Table 4.46: Normal Privileges: Differing Default Assignments for Member Servers
Table 4.47: Advanced Privileges: Default Assignments for Domain Controllers
Table 4.48: Some Fixed Rights Assignments for Domain Controllers
 

Table 5.1: Active Directory Partition Types
Table 5.2: Replicas of an Active Directory Sample Forest
Table 5.3: Number of Domain Controllers in Each Domain and Site of a Forest
Table 5.4: Comparison of Intrasite and Intersite Replication
Table 5.5: Urgency Levels of Active Directory Replication
Table 5.6: Operations Masters
Table 5.7: Active Directory Objects for Sites and Replication
Table 5.8: Tasks for Setting Up a Single Site
Table 5.9: Tasks for the Default Site and Site Link
Table 5.10: Tasks for Additional Sites and Site Links
Table 5.11: Advanced Tasks for Setting Up Multiple Sites
Table 5.12: Tasks for Administering Sites
Table 5.13: Tools to Diagnose Replication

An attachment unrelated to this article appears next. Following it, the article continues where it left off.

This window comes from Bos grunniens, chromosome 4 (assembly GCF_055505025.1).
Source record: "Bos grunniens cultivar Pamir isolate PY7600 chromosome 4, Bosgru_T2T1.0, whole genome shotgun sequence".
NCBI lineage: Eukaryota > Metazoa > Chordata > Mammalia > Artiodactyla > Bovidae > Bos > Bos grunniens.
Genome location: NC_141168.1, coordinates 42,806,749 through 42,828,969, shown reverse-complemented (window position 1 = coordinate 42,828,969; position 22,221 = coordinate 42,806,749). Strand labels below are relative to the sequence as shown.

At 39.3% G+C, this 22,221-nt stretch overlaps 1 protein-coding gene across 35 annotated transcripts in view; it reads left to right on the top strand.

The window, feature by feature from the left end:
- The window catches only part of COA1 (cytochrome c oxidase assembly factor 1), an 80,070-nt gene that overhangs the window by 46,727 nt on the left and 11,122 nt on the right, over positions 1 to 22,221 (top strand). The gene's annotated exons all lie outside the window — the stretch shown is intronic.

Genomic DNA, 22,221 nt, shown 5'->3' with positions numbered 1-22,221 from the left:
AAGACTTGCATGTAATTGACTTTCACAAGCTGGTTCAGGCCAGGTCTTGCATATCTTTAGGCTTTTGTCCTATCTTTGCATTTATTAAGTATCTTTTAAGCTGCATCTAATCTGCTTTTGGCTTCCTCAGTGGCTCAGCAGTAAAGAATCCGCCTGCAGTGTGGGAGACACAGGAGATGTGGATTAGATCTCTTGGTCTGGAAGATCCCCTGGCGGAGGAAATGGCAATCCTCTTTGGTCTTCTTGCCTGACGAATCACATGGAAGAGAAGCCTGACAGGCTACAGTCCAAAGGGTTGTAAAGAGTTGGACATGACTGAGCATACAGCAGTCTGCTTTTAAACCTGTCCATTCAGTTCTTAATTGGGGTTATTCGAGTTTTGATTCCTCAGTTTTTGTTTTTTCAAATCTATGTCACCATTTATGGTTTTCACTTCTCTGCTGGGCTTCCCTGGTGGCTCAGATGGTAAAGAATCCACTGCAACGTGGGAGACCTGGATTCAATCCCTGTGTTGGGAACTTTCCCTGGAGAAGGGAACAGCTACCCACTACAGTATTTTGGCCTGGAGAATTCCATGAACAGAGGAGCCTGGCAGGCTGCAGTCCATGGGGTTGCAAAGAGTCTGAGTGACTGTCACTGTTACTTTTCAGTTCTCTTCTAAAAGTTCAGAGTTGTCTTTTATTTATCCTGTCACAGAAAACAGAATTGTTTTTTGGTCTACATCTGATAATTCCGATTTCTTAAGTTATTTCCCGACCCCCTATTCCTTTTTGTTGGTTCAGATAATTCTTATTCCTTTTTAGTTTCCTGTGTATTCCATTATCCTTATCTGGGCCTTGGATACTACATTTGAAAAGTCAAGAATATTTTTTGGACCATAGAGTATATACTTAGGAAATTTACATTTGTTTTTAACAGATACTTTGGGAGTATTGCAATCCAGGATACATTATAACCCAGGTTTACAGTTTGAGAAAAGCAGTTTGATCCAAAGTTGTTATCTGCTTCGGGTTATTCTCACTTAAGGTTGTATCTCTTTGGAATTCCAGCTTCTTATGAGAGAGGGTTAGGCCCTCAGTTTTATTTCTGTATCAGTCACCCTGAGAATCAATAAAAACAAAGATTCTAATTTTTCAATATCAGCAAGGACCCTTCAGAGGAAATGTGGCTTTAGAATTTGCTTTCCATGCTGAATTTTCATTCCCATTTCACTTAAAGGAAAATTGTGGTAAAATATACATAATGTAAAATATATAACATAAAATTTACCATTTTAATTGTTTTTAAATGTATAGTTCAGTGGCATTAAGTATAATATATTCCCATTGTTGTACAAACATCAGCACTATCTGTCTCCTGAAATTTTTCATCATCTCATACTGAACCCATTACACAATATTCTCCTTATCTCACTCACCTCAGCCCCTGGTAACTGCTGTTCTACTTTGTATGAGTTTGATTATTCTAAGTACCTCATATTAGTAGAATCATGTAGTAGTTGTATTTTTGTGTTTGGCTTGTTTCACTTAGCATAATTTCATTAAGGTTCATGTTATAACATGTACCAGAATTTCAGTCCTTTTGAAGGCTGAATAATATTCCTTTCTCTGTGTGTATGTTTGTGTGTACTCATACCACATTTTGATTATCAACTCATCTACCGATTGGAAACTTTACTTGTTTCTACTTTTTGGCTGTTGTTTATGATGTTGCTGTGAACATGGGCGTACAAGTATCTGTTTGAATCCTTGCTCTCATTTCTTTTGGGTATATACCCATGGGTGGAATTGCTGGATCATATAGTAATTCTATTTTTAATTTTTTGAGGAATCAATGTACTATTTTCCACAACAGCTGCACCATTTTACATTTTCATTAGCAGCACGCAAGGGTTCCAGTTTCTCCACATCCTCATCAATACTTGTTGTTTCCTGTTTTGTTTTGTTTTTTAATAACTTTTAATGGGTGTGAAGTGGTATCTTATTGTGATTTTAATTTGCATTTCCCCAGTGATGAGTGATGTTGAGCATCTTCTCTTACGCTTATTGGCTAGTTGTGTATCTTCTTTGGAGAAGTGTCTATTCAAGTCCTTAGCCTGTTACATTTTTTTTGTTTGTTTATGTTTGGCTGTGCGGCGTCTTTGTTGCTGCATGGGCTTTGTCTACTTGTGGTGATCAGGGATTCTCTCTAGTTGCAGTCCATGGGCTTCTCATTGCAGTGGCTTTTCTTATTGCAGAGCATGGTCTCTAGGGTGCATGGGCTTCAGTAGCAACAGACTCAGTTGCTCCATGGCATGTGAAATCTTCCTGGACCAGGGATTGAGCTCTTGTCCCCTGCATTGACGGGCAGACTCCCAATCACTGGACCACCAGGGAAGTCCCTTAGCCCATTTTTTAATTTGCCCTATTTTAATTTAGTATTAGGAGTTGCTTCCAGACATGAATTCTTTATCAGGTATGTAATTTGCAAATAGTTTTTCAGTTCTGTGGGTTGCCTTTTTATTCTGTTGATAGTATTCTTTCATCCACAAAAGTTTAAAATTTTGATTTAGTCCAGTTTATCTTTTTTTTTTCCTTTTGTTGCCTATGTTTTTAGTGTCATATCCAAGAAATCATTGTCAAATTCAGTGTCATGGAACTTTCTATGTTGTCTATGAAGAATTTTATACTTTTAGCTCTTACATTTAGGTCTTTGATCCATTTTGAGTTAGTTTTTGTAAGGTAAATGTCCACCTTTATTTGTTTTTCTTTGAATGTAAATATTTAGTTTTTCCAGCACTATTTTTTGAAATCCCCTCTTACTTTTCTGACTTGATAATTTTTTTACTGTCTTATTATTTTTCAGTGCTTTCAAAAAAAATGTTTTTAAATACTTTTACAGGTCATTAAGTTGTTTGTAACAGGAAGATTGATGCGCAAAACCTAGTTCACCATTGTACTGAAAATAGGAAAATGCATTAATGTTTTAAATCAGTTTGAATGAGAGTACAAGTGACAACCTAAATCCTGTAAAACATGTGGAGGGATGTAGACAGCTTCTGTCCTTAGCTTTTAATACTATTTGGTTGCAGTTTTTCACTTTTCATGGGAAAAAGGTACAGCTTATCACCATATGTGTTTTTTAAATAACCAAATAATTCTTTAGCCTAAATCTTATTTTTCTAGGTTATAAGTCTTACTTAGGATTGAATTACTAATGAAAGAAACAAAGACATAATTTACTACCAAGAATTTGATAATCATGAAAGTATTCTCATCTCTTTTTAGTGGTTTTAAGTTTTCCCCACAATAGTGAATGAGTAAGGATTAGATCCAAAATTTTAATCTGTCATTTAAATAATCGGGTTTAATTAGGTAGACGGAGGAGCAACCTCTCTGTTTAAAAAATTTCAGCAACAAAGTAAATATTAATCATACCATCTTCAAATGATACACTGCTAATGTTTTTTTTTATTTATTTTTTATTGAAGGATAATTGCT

Table 5.14: Transport Protocols for Replication
Table 5.15: Options Property Bits of Site Links
Table 5.16: Options Property Bits of Connection Objects
Table 5.17: Options Property Bits of NTDS Site Settings
Table 5.18: Functions of the Active Directory Replication Process
Table 5.19: A Newly Created Object on DC1
Table 5.20: A Replicated Object on DC2
Table 5.21: A Change to a Property on DC2
Table 5.22: A Changed Property Replicated Back to DC1
Table 5.23: The High-Watermark Vector of DC1
Table 5.24: The Up-To-Date Vector of DC1
Table 5.25: USN of Each DC and Vectors of DC1: Initial State
Table 5.26: USN of Each DC and Vectors of DC1: Step 1
Table 5.27: USN of Each DC and Vectors of DC1: Step 2